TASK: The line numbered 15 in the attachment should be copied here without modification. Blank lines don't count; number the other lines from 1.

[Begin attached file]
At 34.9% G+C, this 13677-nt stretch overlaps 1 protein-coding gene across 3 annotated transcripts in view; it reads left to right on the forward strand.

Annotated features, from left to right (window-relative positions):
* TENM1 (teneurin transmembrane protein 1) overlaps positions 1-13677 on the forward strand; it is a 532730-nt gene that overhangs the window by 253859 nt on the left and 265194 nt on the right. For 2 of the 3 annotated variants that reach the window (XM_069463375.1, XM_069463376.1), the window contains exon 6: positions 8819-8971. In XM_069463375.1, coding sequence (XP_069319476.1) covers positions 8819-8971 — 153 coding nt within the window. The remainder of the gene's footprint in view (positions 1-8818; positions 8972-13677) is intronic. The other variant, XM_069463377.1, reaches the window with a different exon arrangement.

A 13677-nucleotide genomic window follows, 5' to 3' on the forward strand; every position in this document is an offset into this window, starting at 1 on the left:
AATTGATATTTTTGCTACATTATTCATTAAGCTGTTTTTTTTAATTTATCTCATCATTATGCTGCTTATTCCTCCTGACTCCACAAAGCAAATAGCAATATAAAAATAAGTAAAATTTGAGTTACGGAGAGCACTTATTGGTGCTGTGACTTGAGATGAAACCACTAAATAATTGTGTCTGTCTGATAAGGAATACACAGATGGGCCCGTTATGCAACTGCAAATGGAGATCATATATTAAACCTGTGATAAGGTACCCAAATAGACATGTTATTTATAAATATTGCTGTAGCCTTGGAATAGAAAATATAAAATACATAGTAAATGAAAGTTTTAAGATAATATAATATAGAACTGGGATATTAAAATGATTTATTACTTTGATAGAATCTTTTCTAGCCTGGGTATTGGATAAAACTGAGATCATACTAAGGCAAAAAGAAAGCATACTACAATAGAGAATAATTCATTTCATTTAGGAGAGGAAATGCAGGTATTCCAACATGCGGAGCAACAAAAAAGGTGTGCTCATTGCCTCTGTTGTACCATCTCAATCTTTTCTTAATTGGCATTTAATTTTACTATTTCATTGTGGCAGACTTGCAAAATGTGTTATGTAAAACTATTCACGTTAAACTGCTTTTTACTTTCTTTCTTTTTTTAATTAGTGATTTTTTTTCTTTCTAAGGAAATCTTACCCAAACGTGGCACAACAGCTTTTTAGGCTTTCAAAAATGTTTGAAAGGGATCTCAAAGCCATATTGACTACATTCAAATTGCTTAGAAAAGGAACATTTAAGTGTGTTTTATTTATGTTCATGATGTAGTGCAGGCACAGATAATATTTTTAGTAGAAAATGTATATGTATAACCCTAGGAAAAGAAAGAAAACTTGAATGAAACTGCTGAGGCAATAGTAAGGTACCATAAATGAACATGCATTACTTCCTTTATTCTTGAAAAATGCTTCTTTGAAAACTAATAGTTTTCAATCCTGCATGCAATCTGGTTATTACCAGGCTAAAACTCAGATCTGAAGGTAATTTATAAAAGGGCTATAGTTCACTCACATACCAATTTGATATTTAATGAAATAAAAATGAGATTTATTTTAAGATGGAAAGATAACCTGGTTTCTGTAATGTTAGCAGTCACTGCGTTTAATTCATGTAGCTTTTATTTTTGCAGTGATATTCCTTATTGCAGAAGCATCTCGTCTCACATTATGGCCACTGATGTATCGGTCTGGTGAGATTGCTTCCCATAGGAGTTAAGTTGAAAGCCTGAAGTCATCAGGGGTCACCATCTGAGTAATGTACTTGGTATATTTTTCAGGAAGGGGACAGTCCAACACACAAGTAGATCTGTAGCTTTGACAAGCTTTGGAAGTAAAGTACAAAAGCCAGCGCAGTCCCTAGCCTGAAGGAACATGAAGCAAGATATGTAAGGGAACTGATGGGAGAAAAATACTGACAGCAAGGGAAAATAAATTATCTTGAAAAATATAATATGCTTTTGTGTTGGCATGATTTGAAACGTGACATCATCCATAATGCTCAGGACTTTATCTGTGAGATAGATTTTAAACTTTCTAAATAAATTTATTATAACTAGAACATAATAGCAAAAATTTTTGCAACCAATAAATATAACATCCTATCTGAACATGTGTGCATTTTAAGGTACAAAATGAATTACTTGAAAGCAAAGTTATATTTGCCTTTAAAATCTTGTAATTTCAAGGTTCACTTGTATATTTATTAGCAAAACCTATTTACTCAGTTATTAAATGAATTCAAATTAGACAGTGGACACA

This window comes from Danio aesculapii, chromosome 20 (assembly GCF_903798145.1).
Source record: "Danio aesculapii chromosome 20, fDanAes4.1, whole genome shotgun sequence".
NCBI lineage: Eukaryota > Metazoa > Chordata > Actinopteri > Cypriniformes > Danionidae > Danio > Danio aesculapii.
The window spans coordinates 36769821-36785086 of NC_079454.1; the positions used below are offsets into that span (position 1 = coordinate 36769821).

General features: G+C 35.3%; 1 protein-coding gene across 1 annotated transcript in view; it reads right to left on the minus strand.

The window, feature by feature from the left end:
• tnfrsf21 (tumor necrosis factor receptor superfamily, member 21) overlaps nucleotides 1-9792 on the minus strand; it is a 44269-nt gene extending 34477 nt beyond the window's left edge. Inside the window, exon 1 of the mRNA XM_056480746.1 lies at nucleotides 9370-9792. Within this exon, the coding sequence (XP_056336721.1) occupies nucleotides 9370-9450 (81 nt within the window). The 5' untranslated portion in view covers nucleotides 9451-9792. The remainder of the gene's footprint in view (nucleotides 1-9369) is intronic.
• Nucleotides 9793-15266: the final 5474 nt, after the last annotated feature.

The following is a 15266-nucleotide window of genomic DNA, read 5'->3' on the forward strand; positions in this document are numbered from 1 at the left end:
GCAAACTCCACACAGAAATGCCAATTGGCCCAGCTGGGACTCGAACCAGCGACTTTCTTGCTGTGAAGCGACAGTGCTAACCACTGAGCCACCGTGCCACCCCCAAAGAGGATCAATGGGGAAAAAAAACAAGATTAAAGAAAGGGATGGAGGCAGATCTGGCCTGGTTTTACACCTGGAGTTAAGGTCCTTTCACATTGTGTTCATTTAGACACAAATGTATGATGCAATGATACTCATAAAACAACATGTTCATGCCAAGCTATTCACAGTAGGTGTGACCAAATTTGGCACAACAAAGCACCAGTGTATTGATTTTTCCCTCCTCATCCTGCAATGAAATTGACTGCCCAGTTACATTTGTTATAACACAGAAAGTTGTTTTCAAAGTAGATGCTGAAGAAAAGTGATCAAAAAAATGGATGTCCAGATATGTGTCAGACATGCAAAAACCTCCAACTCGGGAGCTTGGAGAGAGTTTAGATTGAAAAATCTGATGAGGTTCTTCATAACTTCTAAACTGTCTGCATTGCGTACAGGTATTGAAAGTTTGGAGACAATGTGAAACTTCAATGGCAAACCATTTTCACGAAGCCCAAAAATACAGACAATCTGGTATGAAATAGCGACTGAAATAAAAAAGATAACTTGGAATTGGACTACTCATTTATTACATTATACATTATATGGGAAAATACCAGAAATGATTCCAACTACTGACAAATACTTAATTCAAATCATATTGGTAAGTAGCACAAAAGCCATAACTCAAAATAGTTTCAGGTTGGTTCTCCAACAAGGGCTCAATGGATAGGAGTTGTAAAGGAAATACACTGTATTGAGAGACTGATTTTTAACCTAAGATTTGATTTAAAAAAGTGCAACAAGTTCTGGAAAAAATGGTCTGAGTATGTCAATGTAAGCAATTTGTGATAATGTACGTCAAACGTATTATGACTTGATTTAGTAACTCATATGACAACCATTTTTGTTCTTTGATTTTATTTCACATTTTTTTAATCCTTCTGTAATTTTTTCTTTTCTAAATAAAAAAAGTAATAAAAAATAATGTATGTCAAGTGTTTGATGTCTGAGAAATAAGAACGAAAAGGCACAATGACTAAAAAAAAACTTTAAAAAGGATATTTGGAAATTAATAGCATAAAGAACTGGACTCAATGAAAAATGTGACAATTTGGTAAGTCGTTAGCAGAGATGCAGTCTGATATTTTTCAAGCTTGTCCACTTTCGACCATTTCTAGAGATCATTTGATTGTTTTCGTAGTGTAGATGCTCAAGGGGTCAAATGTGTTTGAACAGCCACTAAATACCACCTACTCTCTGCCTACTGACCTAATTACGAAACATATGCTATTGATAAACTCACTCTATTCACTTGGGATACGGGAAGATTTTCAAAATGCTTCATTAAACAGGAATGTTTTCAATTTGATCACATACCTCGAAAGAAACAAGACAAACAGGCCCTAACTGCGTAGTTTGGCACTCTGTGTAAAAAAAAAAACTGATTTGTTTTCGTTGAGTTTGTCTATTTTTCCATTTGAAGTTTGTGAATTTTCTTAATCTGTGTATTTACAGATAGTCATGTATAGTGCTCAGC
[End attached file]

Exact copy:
GCAAACTCCACACAGAAATGCCAATTGGCCCAGCTGGGACTCGAACCAGCGACTTTCTTGCTGTGAAGCGACAGTGCTAACCACTGAGCCACCGTGCCACCCCCAAAGAGGATCAATGGGGAAAAAAAACAAGATTAAAGAAAGGGATGGAGGCAGATCTGGCCTGGTTTTACACCTGGAGTTAAGGTCCTTTCACATTGTGTTCATTTAGACACAAATGTATGATGCAATGATACTCATAAAACAACATGTTCATGCCAAGCTATTCACAGTAGGTGTGACCAAATTTGGCACAACAAAGCACCAGTGTATTGATTTTTCCCTCCTCATCCTGCAATGAAATTGACTGCCCAGTTACATTTGTTATAACACAGAAAGTTGTTTTCAAAGTAGATGCTGAAGAAAAGTGATCAAAAAAATGGATGTCCAGATATGTGTCAGACATGCAAAAACCTCCAACTCGGGAGCTTGGAGAGAGTTTAGATTGAAAAATCTGATGAGGTTCTTCATAACTTCTAAACTGTCTGCATTGCGTACAGGTATTGAAAGTTTGGAGACAATGTGAAACTTCAATGGCAAACCATTTTCACGAAGCCCAAAAATACAGACAATCTGGTATGAAATAGCGACTGAAATAAAAAAGATAACTTGGAATTGGACTACTCATTTATTACATTATACATTATATGGGAAAATACCAGAAATGATTCCAACTACTGACAAATACTTAATTCAAATCATATTGGTAAGTAGCACAAAAGCCATAACTCAAAATAGTTTCAGGTTGGTTCTCCAACAAGGGCTCAATGGATAGGAGTTGTAAAGGAAATACACTGTATTGAGAGACTGATTTTTAACCTAAGATTTGATTTAAAAAAGTGCAACAAGTTCTGGAAAAAATGGTCTGAGTATGTCAATGTAAGCAATTTGTGATAATGTACGTCAAACGTATTATGACTTGATTTAGTAACTCATATGACAACCATTTTTGTTCTTTGATTTTATTTCACATTTTTTTAATCCTTCTGTAATTTTTTCTTTTCTAAATAAAAAAAGTAATAAAAAATAATGTATGTCAAGTGTTTGATGTCTGAGAAATAAGAACGAAAAGGCACAATGACTAAAAAAAAACTTTAAAAAGGATATTTGGAAATTAATAGCATAAAGAACTGGACTCAATGAAAAATGTGACAATTTGGTAAGTCGTTAGCAGAGATGCAGTCTGATATTTTTCAAGCTTGTCCACTTTCGACCATTTCTAGAGATCATTTGATTGTTTTCGTAGTGTAGATGCTCAAGGGGTCAAATGTGTTTGAACAGCCACTAAATACCACCTACTCTCTGCCTACTGACCTAATTACGAAACATATGCTATTGATAAACTCACTCTATTCACTTGGGATACGGGAAGATTTTCAAAATGCTTCATTAAACAGGAATGTTTTCAATTTGATCACATACCTCGAAAGAAACAAGACAAACAGGCCCTAACTGCGTAGTTTGGCACTCTGTGTAAAAAAAAAAACTGATTTGTTTTCGTTGAGTTTGTCTATTTTTCCATTTGAAGTTTGTGAATTTTCTTAATCTGTGTATTTACAGATAGTCATGTATAGTGCTCAGC